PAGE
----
According to the latest reports, a new spear-phishing campaign has been infesting  LinkedIn with malicious actors targeting the platform’s users using a sophisticated backdoor trojan called “more_eggs”.

LinkedIn is one of the most popular social media websites with more than 730 million registered users from 150 countries, as of 2021. The platform is primarily used for professional networking and allows job seekers to post their CVs and employers to post jobs.

The LinkedIn spear-phishing campaign:

Security experts analyzing the LinkedIn spear-phishing campaign have detailed that the malware campaign employs malicious ZIP archive files that have the same name as that of a target’s job taken from their LinkedIn profiles.

Giving an example, if a LinkedIn user’s job profile is listed as Senior Account Executive—International Freight the malicious zip file would be titled Senior Account Executive—International Freight position.

Once the target opens the pretend job offer, an installation of the fileless backdoor “more_eggs” gets triggered, unbeknownst to the LinkedIn user.

Malicious more_eggs:

Apparently, spear-phishing campaigns deploying the malicious “more_eggs” backdoor employing similar techniques have been found to be abusing the LinkedIn platform since 2018. 

The backdoor is based on the malware-as-a-service (MaaS) provider called Golden Chickens.

The malicious actors propagating this phishing campaign are yet to be discovered however, it has been observed that “more_eggs” has been taken advantage of by multiple cybercrime groups such as Cobalt, FIN6, and Evilnum.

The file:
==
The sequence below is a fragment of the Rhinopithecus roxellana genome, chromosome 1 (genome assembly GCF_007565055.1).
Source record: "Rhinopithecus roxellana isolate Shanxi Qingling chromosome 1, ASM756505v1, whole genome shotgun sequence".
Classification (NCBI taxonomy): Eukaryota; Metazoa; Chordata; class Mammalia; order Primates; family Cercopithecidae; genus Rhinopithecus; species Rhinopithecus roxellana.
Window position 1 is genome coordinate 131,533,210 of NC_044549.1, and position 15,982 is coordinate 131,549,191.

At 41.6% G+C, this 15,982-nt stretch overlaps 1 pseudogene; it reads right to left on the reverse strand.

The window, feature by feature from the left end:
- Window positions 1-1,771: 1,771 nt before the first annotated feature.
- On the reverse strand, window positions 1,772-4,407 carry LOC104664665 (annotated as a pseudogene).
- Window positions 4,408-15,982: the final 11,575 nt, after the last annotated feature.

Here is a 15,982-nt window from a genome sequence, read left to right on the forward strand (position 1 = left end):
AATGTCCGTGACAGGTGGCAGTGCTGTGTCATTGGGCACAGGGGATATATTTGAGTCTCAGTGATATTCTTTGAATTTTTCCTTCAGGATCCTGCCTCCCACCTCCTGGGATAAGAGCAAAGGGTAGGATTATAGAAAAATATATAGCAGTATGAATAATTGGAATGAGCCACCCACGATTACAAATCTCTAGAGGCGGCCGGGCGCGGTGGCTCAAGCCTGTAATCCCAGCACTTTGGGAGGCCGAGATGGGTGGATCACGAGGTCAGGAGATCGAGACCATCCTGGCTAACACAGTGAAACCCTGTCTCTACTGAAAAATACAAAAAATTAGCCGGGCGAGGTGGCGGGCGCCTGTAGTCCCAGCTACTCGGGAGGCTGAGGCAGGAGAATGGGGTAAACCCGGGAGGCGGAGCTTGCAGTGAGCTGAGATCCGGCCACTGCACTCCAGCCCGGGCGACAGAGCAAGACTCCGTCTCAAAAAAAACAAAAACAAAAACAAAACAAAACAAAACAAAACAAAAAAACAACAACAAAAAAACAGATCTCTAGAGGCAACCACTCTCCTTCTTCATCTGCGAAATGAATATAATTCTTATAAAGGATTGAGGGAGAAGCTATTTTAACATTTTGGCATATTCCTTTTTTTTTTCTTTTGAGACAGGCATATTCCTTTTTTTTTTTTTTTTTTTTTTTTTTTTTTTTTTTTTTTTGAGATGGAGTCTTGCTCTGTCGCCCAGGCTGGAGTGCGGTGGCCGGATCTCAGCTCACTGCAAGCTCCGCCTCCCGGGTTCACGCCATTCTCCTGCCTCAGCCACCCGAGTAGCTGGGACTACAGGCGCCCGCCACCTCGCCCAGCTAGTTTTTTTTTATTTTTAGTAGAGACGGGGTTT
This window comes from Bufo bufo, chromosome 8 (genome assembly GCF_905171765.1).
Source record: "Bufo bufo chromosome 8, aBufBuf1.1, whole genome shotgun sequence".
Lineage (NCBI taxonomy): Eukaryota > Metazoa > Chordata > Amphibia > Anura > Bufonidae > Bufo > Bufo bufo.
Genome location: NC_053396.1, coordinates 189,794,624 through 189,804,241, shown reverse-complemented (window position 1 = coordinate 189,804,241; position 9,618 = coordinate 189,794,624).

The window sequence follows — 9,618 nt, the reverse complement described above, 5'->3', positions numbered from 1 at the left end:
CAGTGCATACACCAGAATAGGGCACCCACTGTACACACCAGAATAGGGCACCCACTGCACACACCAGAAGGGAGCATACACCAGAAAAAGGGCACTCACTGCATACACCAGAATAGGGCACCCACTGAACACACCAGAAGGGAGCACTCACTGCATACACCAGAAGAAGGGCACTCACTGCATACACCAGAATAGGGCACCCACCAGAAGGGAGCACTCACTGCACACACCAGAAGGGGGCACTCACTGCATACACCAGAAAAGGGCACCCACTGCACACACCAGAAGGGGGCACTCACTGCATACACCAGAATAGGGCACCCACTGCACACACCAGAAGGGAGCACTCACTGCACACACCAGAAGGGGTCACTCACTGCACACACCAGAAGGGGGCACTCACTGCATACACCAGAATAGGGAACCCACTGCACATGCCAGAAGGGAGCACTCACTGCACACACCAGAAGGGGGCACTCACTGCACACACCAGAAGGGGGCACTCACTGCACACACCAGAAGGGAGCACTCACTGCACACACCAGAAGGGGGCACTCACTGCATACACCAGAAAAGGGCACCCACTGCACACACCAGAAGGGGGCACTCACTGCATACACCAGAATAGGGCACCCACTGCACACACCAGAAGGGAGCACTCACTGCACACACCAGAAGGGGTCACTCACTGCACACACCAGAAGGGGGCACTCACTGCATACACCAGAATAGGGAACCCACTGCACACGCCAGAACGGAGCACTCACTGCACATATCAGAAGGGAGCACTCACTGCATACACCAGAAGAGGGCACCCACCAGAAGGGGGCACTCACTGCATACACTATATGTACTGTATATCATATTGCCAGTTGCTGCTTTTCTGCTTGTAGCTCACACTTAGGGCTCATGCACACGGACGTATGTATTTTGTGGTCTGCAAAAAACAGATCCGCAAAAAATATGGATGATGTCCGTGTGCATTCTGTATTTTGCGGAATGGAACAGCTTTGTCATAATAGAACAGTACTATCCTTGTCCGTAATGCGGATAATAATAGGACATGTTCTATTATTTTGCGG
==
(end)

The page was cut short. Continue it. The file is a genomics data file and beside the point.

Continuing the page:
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Once more_eggs gets installed, it inherently keeps itself from getting detected by hijacking authentic Windows processes under the ruse of an “employment” application document.

This essentially sidetracks the victim from finding any of its malicious activities triggered by the malware that is running in the background.

It can also retrieve additional payloads from an attacker-controlled server, such as banking trojans, ransomware, credential stealers, and even use the backdoor as a base in the victim’s network to poach data.

Highlights malicious advancements:

The particular LinkedIn spear phishing campaign and an overall spike in such intricate and stealthy cyber-attacks and malware deployments certainly highlight the sheer mal-efforts put in by malicious actors and cybercriminals to compromise victims.

Users are recommended to adequately investigate and analyze untrusting job listings so as to not fall prey to such cyberattacks and phishing campaigns.